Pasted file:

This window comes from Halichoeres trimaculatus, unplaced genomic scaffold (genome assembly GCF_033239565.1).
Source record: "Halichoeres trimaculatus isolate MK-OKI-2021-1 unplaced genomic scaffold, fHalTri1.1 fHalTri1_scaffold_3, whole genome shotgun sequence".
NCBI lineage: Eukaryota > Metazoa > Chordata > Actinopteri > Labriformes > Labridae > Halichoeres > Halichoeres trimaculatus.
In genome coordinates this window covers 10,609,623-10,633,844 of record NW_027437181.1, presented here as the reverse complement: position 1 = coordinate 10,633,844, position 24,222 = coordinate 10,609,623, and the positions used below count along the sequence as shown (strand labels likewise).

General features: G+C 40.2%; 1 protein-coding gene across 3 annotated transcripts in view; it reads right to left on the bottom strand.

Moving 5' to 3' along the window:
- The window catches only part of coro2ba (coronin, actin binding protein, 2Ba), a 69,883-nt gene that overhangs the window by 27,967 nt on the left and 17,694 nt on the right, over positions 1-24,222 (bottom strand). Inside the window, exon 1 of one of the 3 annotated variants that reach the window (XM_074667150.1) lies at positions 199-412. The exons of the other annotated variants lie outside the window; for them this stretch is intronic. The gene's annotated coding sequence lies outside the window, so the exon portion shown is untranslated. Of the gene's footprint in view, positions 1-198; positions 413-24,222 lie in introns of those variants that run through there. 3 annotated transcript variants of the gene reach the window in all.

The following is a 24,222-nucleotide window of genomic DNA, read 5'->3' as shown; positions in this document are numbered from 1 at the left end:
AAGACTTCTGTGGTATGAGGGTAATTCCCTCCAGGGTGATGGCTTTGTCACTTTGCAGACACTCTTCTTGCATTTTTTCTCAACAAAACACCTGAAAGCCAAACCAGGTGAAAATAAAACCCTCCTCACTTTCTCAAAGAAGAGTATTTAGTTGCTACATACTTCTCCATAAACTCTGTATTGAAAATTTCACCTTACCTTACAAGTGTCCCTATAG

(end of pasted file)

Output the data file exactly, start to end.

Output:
This window comes from Halichoeres trimaculatus, unplaced genomic scaffold (genome assembly GCF_033239565.1).
Source record: "Halichoeres trimaculatus isolate MK-OKI-2021-1 unplaced genomic scaffold, fHalTri1.1 fHalTri1_scaffold_3, whole genome shotgun sequence".
NCBI lineage: Eukaryota > Metazoa > Chordata > Actinopteri > Labriformes > Labridae > Halichoeres > Halichoeres trimaculatus.
In genome coordinates this window covers 10,609,623-10,633,844 of record NW_027437181.1, presented here as the reverse complement: position 1 = coordinate 10,633,844, position 24,222 = coordinate 10,609,623, and the positions used below count along the sequence as shown (strand labels likewise).

General features: G+C 40.2%; 1 protein-coding gene across 3 annotated transcripts in view; it reads right to left on the bottom strand.

Moving 5' to 3' along the window:
- The window catches only part of coro2ba (coronin, actin binding protein, 2Ba), a 69,883-nt gene that overhangs the window by 27,967 nt on the left and 17,694 nt on the right, over positions 1-24,222 (bottom strand). Inside the window, exon 1 of one of the 3 annotated variants that reach the window (XM_074667150.1) lies at positions 199-412. The exons of the other annotated variants lie outside the window; for them this stretch is intronic. The gene's annotated coding sequence lies outside the window, so the exon portion shown is untranslated. Of the gene's footprint in view, positions 1-198; positions 413-24,222 lie in introns of those variants that run through there. 3 annotated transcript variants of the gene reach the window in all.

The following is a 24,222-nucleotide window of genomic DNA, read 5'->3' as shown; positions in this document are numbered from 1 at the left end:
AAGACTTCTGTGGTATGAGGGTAATTCCCTCCAGGGTGATGGCTTTGTCACTTTGCAGACACTCTTCTTGCATTTTTTCTCAACAAAACACCTGAAAGCCAAACCAGGTGAAAATAAAACCCTCCTCACTTTCTCAAAGAAGAGTATTTAGTTGCTACATACTTCTCCATAAACTCTGTATTGAAAATTTCACCTTACCTTACAAGTGTCCCTATAG